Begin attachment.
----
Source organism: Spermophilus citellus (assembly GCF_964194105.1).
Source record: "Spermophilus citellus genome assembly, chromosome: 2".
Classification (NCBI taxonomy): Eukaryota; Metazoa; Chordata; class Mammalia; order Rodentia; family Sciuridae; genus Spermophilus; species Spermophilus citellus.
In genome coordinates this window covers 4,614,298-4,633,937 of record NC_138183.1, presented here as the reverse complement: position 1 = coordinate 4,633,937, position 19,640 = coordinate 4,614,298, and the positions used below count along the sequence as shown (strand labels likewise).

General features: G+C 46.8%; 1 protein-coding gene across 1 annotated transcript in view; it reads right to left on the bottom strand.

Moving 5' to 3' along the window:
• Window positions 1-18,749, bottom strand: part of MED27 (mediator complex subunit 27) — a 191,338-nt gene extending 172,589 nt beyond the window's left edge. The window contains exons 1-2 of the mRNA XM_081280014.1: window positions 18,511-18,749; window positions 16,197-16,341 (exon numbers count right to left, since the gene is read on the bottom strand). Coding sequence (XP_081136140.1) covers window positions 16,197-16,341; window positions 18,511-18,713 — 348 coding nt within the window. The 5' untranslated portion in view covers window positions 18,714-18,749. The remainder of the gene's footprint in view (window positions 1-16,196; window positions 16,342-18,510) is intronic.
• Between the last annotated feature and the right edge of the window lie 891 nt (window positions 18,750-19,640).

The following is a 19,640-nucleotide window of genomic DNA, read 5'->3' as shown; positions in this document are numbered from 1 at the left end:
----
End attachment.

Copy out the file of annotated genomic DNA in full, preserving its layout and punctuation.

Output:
Source organism: Spermophilus citellus (assembly GCF_964194105.1).
Source record: "Spermophilus citellus genome assembly, chromosome: 2".
Classification (NCBI taxonomy): Eukaryota; Metazoa; Chordata; class Mammalia; order Rodentia; family Sciuridae; genus Spermophilus; species Spermophilus citellus.
In genome coordinates this window covers 4,614,298-4,633,937 of record NC_138183.1, presented here as the reverse complement: position 1 = coordinate 4,633,937, position 19,640 = coordinate 4,614,298, and the positions used below count along the sequence as shown (strand labels likewise).

General features: G+C 46.8%; 1 protein-coding gene across 1 annotated transcript in view; it reads right to left on the bottom strand.

Moving 5' to 3' along the window:
• Window positions 1-18,749, bottom strand: part of MED27 (mediator complex subunit 27) — a 191,338-nt gene extending 172,589 nt beyond the window's left edge. The window contains exons 1-2 of the mRNA XM_081280014.1: window positions 18,511-18,749; window positions 16,197-16,341 (exon numbers count right to left, since the gene is read on the bottom strand). Coding sequence (XP_081136140.1) covers window positions 16,197-16,341; window positions 18,511-18,713 — 348 coding nt within the window. The 5' untranslated portion in view covers window positions 18,714-18,749. The remainder of the gene's footprint in view (window positions 1-16,196; window positions 16,342-18,510) is intronic.
• Between the last annotated feature and the right edge of the window lie 891 nt (window positions 18,750-19,640).

The following is a 19,640-nucleotide window of genomic DNA, read 5'->3' as shown; positions in this document are numbered from 1 at the left end: